Wednesday, October 01, 2014

Eh... Madrasi !!!!


The Madrasi that I am, needless to say, I grew up in a household of coffee drinkers. 
As far as Coffee drinking goes I am the black sheep in the family. Am not much of a coffee drinker.
 I can savour a cup of coffee just as obligingly as one drinks a potion of ‘kashayam’ or ’castor oil’. 

Many a times Paatti ( grandmother)  has expessed her deep concern as to what a hopeless daughter –in-law I might turn out to be, if I did not know how to serve a satisfying tumbler of Filter coffee to my in-laws. ( Thankfully I have’nt been subjected to that ordeal ).

In a Madrasi household , Coffee is not a just a beverage , it is a way of life. 

The’ degree kaapi’, needs to be piping hot, made out of fresh milk, freshly ground coffee seeds with the right amount of chicory powder at 5.30 am in the morning and then at regular intervals through the day. In the morning just as the milkman delivers the milk and the local temple blares out MS and her signature ‘venkatesha suprabhatam’ much to the irritation of the youngsters who watched a late night movie and have just managed sleep a couple of hours ago, the decoction is brewed in a coffee filter.
The aroma of freshly brewed coffee lingers around the house around the same time as the bird’s screech their lungs out and the orange colour of dawn breaks out from the grey sky and announces the arrival of yet another day.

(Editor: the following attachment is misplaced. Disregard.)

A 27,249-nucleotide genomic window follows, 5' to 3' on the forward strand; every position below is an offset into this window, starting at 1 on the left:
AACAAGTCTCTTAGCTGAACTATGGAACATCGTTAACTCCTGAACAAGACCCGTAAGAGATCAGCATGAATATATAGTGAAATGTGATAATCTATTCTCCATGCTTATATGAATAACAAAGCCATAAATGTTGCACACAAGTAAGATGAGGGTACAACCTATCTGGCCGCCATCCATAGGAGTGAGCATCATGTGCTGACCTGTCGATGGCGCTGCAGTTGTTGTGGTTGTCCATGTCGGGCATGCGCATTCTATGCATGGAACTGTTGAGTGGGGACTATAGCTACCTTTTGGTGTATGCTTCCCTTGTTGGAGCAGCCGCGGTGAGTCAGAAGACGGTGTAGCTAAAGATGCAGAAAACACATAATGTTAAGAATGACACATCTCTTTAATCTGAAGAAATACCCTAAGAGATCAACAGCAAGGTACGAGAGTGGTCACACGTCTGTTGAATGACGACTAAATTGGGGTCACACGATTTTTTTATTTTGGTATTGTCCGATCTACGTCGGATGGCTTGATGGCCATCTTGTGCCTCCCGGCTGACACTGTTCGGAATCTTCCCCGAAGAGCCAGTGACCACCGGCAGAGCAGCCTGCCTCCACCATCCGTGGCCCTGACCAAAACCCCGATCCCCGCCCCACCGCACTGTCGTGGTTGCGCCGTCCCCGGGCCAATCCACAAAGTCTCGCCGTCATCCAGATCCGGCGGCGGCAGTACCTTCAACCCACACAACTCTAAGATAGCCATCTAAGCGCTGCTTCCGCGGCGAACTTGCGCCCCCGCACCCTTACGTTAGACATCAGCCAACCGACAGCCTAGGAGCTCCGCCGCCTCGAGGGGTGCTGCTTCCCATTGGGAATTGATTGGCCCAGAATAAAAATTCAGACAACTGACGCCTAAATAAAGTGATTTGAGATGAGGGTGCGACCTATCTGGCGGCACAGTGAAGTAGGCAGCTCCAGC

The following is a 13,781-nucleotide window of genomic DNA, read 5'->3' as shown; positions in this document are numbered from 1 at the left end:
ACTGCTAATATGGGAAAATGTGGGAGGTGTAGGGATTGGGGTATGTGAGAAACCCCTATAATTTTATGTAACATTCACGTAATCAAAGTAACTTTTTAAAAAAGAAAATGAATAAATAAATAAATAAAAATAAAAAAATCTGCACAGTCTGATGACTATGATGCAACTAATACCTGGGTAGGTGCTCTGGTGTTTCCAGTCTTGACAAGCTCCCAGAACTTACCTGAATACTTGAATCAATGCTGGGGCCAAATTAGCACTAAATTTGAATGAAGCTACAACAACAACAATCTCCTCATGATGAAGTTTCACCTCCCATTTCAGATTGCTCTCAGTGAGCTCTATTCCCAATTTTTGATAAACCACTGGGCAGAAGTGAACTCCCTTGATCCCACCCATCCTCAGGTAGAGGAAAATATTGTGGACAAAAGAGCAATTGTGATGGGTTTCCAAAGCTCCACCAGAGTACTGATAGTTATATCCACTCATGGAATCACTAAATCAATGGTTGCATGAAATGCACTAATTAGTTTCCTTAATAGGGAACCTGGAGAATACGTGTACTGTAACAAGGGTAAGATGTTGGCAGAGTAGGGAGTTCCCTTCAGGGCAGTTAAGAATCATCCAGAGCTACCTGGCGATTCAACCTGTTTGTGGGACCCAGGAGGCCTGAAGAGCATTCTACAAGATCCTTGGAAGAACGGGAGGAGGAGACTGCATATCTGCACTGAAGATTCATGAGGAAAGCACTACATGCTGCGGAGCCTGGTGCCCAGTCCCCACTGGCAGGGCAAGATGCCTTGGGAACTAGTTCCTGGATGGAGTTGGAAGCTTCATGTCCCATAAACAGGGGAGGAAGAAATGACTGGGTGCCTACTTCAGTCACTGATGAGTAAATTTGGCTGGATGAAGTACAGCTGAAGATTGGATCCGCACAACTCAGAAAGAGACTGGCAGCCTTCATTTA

The ‘filter kaapi’ served in a steel tumbler placed inside a ‘davara’ held in one hand is best
savoured with 'The Hindu’ newspaper on the other .
The aroma, taste and quality of filter ‘degree’ coffee remains undiluted and unchanged in its standards in most ‘Madrasi' households to this day. 

It was therefore with a slight trepidation that I took my Madrasi parents to a Starbucks café .

 With the knowledge I do have about the exacting standards of coffee they are used to, I ordered for them expresso coffee, that would be the closest possible resemblance to the one and only form of coffee that they recognize and acknowledge as ‘kaapi’.
When the orders were ready and called out at the counter, I went and fetched the tray . We settled into the couch as I poured out the coffee, some milk and reached out for some sugar and stirrer from across the couch at the self service counter. I prepared and handed out the coffee to them and settled down to sip my vanilla flavoured iced tea .
From across the couch my father looked at the board over the self service counter that listed the menu of a 30 different varieties of coffee being served and he asked me which was the one they were having.
'Esspresso – hot' I replied.
He digressed into a pensive mood for a moment and did some mental maths.
He said he did’nt quite get it. ‘If you have to fetch your own decoction from the counter, pour a few teaspoonfuls of cold milk and add the sugar on your own, then what are you paying him all the money for? 

Which fool comes here to have coffee when Sri Krishna Vilas or Madras café  would serve you a much better concoction, piping hot and that too within minutes.

Is this just bad customer service or is there more to it?

Eh Madrasi ... Part 5 to be continued.
If this post in itself doesn ot make much sense to you

Click here to read part one Eh Madrasi !

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